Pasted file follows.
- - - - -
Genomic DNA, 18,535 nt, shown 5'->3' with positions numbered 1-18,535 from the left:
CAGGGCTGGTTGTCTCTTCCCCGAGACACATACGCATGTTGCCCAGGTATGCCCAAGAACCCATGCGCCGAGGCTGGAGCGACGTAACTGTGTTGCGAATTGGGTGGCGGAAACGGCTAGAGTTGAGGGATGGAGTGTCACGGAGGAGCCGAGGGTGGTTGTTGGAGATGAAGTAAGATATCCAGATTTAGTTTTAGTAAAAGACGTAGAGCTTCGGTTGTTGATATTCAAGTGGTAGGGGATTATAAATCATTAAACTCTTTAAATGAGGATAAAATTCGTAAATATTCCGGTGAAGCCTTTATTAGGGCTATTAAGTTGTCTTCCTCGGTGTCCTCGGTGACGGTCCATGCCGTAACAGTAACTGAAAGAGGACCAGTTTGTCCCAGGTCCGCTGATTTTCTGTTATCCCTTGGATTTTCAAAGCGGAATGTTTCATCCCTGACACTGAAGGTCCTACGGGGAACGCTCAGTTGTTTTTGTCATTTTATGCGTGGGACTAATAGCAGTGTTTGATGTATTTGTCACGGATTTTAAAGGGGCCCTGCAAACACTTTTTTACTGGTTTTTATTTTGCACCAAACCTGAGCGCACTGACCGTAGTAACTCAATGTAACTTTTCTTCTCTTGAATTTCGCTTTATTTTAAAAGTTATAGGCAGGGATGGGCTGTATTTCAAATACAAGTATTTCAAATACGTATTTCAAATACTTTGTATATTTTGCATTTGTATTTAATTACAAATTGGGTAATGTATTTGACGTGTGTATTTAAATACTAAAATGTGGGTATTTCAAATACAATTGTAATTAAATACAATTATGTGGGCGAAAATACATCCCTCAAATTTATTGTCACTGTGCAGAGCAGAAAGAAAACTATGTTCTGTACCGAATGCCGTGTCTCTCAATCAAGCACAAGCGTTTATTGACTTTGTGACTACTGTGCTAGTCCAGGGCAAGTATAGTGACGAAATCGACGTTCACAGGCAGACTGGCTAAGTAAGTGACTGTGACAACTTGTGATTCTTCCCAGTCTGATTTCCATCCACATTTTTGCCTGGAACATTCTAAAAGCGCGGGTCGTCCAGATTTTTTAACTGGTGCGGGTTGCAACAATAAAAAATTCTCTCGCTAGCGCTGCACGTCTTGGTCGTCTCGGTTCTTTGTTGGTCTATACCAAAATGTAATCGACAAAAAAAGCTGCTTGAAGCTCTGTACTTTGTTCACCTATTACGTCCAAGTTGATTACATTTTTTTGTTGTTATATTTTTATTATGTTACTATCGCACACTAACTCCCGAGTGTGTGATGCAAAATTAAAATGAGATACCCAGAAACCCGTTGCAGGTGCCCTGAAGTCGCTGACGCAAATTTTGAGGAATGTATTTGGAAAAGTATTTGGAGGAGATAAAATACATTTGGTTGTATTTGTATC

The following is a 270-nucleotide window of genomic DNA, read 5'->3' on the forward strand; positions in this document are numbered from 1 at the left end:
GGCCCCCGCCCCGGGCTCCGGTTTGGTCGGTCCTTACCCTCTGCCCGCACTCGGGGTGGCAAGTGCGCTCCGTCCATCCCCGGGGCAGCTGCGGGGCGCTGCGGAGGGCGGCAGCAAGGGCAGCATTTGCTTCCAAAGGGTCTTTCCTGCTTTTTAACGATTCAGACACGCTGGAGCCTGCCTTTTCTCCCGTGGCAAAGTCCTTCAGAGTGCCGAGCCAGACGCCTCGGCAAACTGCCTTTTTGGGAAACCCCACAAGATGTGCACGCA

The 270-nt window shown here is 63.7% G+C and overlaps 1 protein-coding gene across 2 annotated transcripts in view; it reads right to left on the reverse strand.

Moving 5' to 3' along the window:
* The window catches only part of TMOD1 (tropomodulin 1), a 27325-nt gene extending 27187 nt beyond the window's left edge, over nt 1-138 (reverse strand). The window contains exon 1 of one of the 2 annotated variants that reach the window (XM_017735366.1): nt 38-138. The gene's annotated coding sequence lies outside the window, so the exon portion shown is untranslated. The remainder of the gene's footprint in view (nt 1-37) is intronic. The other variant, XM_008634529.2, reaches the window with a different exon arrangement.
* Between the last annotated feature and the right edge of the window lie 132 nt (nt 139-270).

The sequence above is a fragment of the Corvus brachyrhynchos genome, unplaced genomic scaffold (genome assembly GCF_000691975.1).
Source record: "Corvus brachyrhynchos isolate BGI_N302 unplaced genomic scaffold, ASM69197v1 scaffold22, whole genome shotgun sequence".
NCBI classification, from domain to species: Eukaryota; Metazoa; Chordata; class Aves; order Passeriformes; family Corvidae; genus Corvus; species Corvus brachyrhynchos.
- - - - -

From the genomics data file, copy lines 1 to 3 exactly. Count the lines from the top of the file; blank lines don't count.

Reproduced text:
Genomic DNA, 18,535 nt, shown 5'->3' with positions numbered 1-18,535 from the left:
CAGGGCTGGTTGTCTCTTCCCCGAGACACATACGCATGTTGCCCAGGTATGCCCAAGAACCCATGCGCCGAGGCTGGAGCGACGTAACTGTGTTGCGAATTGGGTGGCGGAAACGGCTAGAGTTGAGGGATGGAGTGTCACGGAGGAGCCGAGGGTGGTTGTTGGAGATGAAGTAAGATATCCAGATTTAGTTTTAGTAAAAGACGTAGAGCTTCGGTTGTTGATATTCAAGTGGTAGGGGATTATAAATCATTAAACTCTTTAAATGAGGATAAAATTCGTAAATATTCCGGTGAAGCCTTTATTAGGGCTATTAAGTTGTCTTCCTCGGTGTCCTCGGTGACGGTCCATGCCGTAACAGTAACTGAAAGAGGACCAGTTTGTCCCAGGTCCGCTGATTTTCTGTTATCCCTTGGATTTTCAAAGCGGAATGTTTCATCCCTGACACTGAAGGTCCTACGGGGAACGCTCAGTTGTTTTTGTCATTTTATGCGTGGGACTAATAGCAGTGTTTGATGTATTTGTCACGGATTTTAAAGGGGCCCTGCAAACACTTTTTTACTGGTTTTTATTTTGCACCAAACCTGAGCGCACTGACCGTAGTAACTCAATGTAACTTTTCTTCTCTTGAATTTCGCTTTATTTTAAAAGTTATAGGCAGGGATGGGCTGTATTTCAAATACAAGTATTTCAAATACGTATTTCAAATACTTTGTATATTTTGCATTTGTATTTAATTACAAATTGGGTAATGTATTTGACGTGTGTATTTAAATACTAAAATGTGGGTATTTCAAATACAATTGTAATTAAATACAATTATGTGGGCGAAAATACATCCCTCAAATTTATTGTCACTGTGCAGAGCAGAAAGAAAACTATGTTCTGTACCGAATGCCGTGTCTCTCAATCAAGCACAAGCGTTTATTGACTTTGTGACTACTGTGCTAGTCCAGGGCAAGTATAGTGACGAAATCGACGTTCACAGGCAGACTGGCTAAGTAAGTGACTGTGACAACTTGTGATTCTTCCCAGTCTGATTTCCATCCACATTTTTGCCTGGAACATTCTAAAAGCGCGGGTCGTCCAGATTTTTTAACTGGTGCGGGTTGCAACAATAAAAAATTCTCTCGCTAGCGCTGCACGTCTTGGTCGTCTCGGTTCTTTGTTGGTCTATACCAAAATGTAATCGACAAAAAAAGCTGCTTGAAGCTCTGTACTTTGTTCACCTATTACGTCCAAGTTGATTACATTTTTTTGTTGTTATATTTTTATTATGTTACTATCGCACACTAACTCCCGAGTGTGTGATGCAAAATTAAAATGAGATACCCAGAAACCCGTTGCAGGTGCCCTGAAGTCGCTGACGCAAATTTTGAGGAATGTATTTGGAAAAGTATTTGGAGGAGATAAAATACATTTGGTTGTATTTGTATC

The following is a 270-nucleotide window of genomic DNA, read 5'->3' on the forward strand; positions in this document are numbered from 1 at the left end: